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5 February 2017

At the African Cup of Nation, football is overshadowed by political unrest

In Gabon, the current political football is the sport itself.

By jonathan Wilson

Three buildings, no more than three miles apart in central Libreville, tell the story of what has happened in the western African nation of Gabon since the disputed election in August last year.

There is the National Assembly, still bearing the scorch marks from the attempts of protesters – who refused to believe that the incumbent president, Ali Bongo Ondimba, had defeated the challenger Jean Ping – to burn it down.

There is Ping’s campaign headquarters, its windows broken and its walls dimpled with bullet holes after the army opened fire on demonstrators. The government has said that seven people died during the protests, but independent assessments suggest that 27 is a more realistic figure. Eyewitnesses speak of having seen a lot of blood on the floor.

Then there is the strange, half-finished Stade Omar Bongo, named after Ali’s father, who was Africa’s longest-serving head of state when he died in 2009. It should have been the centrepiece of the 2017 Africa Cup of Nations, but it stands as an unused $220m monument to a football tournament that has been greeted with ambivalence. Games have been held instead at the Stade de l’Amitié, several miles to the north of the city centre (the friendship in question being that between Gabon and China), completed to host the 2012 Cup of Nations, which Gabon co-hosted with Equatorial Guinea.

As the anger and violence of the protests died away after the Gabon Supreme Court’s decision to ratify the election result, despite the doubts of EU observers, focus shifted to the Cup of Nations. A leaked budget that the government has not denied put the cost at $770m: an extraordinary sum in a country that is struggling with escalating levels of public debt (now at more than 40 per cent of GDP). Spending on education and health care was cut in October.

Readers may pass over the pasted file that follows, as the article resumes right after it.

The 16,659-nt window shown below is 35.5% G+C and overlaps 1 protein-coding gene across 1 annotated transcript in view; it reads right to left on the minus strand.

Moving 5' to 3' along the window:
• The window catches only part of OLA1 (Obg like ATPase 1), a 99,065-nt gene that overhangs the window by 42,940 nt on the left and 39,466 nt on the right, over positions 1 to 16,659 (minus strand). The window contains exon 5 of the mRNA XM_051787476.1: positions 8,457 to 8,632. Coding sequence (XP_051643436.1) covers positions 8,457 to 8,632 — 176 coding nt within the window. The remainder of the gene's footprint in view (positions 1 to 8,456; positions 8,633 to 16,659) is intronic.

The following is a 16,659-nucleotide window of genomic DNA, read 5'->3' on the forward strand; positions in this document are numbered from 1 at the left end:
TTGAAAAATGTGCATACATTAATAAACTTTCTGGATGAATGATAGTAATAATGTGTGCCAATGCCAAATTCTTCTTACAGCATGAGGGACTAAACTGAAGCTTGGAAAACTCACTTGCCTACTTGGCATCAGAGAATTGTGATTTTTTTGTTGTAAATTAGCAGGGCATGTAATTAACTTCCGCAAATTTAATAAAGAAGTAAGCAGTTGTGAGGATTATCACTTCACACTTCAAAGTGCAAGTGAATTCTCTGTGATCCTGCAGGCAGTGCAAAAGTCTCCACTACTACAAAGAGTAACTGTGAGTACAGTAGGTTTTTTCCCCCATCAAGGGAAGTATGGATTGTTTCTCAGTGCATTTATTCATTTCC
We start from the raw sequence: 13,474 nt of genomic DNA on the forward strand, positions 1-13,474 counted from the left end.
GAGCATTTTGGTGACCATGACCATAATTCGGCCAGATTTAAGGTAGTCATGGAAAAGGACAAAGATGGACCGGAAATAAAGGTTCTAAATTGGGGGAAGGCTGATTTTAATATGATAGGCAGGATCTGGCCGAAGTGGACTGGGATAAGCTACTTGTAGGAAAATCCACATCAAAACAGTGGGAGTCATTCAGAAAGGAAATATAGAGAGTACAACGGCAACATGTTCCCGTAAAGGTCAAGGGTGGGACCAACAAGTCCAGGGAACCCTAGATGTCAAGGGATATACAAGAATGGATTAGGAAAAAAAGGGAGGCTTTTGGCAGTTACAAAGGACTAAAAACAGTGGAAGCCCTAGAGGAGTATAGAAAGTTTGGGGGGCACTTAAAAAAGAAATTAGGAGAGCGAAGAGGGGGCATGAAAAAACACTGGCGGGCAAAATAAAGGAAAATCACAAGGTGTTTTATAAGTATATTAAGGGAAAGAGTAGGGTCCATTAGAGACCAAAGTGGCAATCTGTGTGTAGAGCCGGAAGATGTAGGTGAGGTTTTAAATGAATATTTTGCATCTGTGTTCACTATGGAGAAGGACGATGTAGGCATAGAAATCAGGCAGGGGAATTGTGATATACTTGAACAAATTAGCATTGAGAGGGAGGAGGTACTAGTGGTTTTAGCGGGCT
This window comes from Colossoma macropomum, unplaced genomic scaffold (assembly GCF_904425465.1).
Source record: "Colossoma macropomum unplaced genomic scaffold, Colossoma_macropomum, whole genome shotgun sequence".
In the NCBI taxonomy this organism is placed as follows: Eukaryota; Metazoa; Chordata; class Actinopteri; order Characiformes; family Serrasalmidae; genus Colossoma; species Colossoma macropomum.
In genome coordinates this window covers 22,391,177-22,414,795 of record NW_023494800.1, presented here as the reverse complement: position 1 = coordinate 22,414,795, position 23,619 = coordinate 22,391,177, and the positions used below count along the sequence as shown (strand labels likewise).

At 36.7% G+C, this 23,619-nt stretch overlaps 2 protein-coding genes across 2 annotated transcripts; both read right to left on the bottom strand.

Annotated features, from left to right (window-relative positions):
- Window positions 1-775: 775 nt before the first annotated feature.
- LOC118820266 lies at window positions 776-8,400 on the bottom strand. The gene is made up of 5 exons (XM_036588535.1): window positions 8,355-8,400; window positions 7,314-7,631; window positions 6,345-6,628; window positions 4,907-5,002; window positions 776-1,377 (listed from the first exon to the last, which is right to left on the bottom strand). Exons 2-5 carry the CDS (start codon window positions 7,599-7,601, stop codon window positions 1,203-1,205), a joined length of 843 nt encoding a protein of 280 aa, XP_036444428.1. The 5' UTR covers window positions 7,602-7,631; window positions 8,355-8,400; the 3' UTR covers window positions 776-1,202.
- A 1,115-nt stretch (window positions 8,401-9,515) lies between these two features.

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Ping is opposed to the tournament, as he made clear when we met at his home, five minutes’ walk from his campaign headquarters. “There are not enough schools, classrooms. Even chairs they do not have,” he said. “How can you invest in stadiums when you are facing such big problems?”

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Many in the opposition called for a boycott, but Ping did not, maintaining the low profile that he has kept since returning to Gabon from France at the end of November. “The [Cup of Nations] is about 54 countries,” he said. “We should not punish the others for our internal problems.” However, Ping declared that the tournament had been “a total failure for the young man” – his preferred term for Bongo, who will be 58 on 9 February.

An opposition newspaper ran the headline “Le grand flop!” after the opening ceremony, which took place in front of a crowd of a few hundred people. Not long into Gabon’s opening game against Guinea-Bissau, however, the 38,000-capacity Stade de l’Amitié was about 80 per cent full. A demonstration scheduled to be held at the same time never materialised, but four Ping supporters were arrested for protests in the city centre during Gabon’s second match. They were released on bail a week later but still face public disorder charges.